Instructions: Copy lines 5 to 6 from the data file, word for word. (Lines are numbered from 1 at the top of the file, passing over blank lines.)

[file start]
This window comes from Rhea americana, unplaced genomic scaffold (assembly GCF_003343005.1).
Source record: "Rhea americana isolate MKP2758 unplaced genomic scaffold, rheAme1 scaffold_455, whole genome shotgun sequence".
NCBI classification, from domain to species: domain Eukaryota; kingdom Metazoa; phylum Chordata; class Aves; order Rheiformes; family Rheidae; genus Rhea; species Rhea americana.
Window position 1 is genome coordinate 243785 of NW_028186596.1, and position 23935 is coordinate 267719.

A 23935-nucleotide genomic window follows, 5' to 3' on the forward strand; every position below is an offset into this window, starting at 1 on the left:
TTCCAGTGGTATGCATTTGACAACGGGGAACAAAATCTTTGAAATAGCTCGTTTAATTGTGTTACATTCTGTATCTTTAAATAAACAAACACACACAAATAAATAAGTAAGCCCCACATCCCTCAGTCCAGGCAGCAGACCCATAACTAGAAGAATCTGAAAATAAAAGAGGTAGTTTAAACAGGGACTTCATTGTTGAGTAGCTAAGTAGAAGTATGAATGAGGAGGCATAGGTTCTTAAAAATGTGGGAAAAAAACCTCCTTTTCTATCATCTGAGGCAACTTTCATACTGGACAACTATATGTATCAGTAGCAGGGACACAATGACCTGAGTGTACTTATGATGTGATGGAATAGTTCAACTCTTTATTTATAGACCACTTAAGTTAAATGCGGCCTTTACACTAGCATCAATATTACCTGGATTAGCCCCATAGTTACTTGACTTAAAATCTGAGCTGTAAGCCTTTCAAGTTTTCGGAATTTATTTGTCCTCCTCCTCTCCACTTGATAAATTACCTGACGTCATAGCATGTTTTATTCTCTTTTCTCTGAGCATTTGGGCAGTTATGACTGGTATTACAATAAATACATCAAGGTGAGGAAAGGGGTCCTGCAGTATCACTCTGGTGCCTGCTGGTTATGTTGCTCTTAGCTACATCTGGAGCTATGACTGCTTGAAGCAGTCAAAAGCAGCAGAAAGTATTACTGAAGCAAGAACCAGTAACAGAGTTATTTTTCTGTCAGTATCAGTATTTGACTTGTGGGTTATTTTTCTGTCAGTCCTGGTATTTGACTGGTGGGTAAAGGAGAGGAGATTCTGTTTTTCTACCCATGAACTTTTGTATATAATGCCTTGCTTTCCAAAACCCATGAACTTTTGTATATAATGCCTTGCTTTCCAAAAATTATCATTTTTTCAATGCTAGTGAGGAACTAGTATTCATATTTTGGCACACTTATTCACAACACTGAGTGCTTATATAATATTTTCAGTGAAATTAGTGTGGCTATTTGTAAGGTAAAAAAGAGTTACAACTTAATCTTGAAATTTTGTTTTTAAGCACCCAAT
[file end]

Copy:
A 23935-nucleotide genomic window follows, 5' to 3' on the forward strand; every position below is an offset into this window, starting at 1 on the left:
TTCCAGTGGTATGCATTTGACAACGGGGAACAAAATCTTTGAAATAGCTCGTTTAATTGTGTTACATTCTGTATCTTTAAATAAACAAACACACACAAATAAATAAGTAAGCCCCACATCCCTCAGTCCAGGCAGCAGACCCATAACTAGAAGAATCTGAAAATAAAAGAGGTAGTTTAAACAGGGACTTCATTGTTGAGTAGCTAAGTAGAAGTATGAATGAGGAGGCATAGGTTCTTAAAAATGTGGGAAAAAAACCTCCTTTTCTATCATCTGAGGCAACTTTCATACTGGACAACTATATGTATCAGTAGCAGGGACACAATGACCTGAGTGTACTTATGATGTGATGGAATAGTTCAACTCTTTATTTATAGACCACTTAAGTTAAATGCGGCCTTTACACTAGCATCAATATTACCTGGATTAGCCCCATAGTTACTTGACTTAAAATCTGAGCTGTAAGCCTTTCAAGTTTTCGGAATTTATTTGTCCTCCTCCTCTCCACTTGATAAATTACCTGACGTCATAGCATGTTTTATTCTCTTTTCTCTGAGCATTTGGGCAGTTATGACTGGTATTACAATAAATACATCAAGGTGAGGAAAGGGGTCCTGCAGTATCACTCTGGTGCCTGCTGGTTATGTTGCTCTTAGCTACATCTGGAGCTATGACTGCTTGAAGCAGTCAAAAGCAGCAGAAAGTATTACTGAAGCAAGAACCAGTAACAGAGTTATTTTTCTGTCAGTATCAGTATTTGACTTGTGGGTTATTTTTCTGTCAGTCCTGGTATTTGACTGGTGGGTAAAGGAGAGGAGATTCTGTTTTTCTACCCATGAACTTTTGTATATAATGCCTTGCTTTCCAAAACCCATGAACTTTTGTATATAATGCCTTGCTTTCCAAAAATTATCATTTTTTCAATGCTAGTGAGGAACTAGTATTCATATTTTGGCACACTTATTCACAACACTGAGTGCTTATATAATATTTTCAGTGAAATTAGTGTGGCTATTTGTAAGGTAAAAAAGAGTTACAACTTAATCTTGAAATTTTGTTTTTAAGCACCCAAT